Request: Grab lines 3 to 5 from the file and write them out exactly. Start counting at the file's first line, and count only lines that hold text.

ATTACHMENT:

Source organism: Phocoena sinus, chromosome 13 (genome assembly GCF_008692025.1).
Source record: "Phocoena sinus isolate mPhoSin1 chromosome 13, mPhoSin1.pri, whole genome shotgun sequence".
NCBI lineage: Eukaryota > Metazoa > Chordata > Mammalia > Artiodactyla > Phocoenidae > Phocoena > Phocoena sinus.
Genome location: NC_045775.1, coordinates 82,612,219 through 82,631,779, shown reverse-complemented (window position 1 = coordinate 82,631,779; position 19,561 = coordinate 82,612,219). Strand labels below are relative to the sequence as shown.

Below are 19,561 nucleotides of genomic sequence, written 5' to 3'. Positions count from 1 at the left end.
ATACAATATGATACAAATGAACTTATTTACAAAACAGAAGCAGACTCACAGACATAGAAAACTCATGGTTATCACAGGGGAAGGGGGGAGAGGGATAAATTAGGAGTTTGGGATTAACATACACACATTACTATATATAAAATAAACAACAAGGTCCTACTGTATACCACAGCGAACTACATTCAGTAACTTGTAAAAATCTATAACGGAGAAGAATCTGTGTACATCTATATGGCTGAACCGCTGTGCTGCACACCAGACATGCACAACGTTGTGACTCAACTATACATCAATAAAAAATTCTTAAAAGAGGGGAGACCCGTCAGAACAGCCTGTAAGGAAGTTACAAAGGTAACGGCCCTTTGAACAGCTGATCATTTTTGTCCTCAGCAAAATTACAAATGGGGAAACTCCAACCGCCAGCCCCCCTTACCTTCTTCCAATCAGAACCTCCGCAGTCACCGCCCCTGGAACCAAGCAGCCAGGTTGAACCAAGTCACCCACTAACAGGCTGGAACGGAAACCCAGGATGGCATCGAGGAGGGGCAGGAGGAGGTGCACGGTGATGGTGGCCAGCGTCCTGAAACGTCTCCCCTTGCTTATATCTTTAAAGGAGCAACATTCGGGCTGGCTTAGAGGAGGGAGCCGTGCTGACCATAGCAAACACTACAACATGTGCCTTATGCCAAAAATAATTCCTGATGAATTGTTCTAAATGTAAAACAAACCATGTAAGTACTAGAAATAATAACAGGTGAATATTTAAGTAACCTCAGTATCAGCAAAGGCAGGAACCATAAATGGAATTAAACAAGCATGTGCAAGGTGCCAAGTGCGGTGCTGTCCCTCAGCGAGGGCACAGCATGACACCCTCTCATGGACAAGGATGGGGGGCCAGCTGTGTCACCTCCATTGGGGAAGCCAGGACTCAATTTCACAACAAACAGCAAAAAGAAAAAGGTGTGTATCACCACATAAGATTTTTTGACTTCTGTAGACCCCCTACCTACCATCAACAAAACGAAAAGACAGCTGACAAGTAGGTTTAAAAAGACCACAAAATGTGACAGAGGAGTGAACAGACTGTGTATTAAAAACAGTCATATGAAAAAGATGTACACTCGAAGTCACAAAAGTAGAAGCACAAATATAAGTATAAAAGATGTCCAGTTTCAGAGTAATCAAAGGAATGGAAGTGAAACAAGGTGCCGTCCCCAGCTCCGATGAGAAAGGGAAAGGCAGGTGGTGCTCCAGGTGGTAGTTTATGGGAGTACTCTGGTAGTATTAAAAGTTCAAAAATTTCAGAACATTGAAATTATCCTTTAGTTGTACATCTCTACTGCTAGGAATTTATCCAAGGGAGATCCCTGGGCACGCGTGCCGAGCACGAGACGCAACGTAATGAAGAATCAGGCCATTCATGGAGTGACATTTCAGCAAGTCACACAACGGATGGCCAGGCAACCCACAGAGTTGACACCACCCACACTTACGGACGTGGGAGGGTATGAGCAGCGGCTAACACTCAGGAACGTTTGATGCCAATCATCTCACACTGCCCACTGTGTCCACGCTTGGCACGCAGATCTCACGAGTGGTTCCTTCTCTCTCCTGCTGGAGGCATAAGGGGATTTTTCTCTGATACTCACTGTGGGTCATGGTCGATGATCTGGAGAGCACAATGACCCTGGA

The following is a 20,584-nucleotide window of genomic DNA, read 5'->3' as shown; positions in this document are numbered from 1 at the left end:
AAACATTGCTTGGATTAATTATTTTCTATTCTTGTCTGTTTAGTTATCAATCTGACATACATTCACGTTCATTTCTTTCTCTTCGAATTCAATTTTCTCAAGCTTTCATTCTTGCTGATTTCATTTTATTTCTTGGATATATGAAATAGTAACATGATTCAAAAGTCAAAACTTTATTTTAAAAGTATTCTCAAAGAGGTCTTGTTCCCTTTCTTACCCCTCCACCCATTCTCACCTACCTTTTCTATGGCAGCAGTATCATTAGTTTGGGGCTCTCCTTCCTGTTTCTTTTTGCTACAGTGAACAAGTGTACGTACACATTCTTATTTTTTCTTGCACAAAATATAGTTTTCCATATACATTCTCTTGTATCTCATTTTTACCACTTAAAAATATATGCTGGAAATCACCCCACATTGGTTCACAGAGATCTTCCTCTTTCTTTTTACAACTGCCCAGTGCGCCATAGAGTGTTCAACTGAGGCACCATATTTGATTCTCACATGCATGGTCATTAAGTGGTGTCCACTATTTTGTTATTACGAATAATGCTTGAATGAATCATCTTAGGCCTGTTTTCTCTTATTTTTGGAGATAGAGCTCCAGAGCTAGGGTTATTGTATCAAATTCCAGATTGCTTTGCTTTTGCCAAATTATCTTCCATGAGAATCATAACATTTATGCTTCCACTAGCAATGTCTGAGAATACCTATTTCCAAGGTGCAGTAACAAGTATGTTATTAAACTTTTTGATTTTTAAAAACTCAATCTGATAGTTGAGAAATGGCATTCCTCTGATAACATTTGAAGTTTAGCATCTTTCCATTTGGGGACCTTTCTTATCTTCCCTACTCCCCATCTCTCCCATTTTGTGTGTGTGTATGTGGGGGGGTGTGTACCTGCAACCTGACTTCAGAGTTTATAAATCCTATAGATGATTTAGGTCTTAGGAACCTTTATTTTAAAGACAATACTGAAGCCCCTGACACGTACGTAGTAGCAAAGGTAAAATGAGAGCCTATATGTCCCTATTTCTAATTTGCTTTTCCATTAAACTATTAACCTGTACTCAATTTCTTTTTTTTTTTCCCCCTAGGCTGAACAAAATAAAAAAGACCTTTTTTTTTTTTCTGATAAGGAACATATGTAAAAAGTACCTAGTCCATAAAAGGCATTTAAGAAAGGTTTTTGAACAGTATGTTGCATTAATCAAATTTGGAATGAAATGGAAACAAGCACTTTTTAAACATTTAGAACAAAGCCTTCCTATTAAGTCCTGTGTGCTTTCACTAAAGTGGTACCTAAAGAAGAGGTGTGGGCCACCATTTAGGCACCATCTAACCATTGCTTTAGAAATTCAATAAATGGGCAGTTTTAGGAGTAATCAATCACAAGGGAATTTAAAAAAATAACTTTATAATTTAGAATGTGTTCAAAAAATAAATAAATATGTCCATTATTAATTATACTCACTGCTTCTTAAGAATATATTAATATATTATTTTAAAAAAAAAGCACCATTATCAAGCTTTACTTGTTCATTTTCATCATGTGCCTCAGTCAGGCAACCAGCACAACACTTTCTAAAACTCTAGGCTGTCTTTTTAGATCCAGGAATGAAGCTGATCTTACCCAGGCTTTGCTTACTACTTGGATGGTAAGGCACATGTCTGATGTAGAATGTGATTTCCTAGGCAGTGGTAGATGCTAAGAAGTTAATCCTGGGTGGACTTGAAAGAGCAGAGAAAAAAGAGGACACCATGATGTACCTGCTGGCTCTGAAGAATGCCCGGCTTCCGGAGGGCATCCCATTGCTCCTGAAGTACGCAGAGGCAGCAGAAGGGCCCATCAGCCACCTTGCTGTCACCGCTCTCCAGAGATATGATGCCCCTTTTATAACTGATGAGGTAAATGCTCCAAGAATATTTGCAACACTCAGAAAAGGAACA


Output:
NCBI lineage: Eukaryota > Metazoa > Chordata > Mammalia > Artiodactyla > Phocoenidae > Phocoena > Phocoena sinus.
Genome location: NC_045775.1, coordinates 82,612,219 through 82,631,779, shown reverse-complemented (window position 1 = coordinate 82,631,779; position 19,561 = coordinate 82,612,219). Strand labels below are relative to the sequence as shown.

Below are 19,561 nucleotides of genomic sequence, written 5' to 3'. Positions count from 1 at the left end.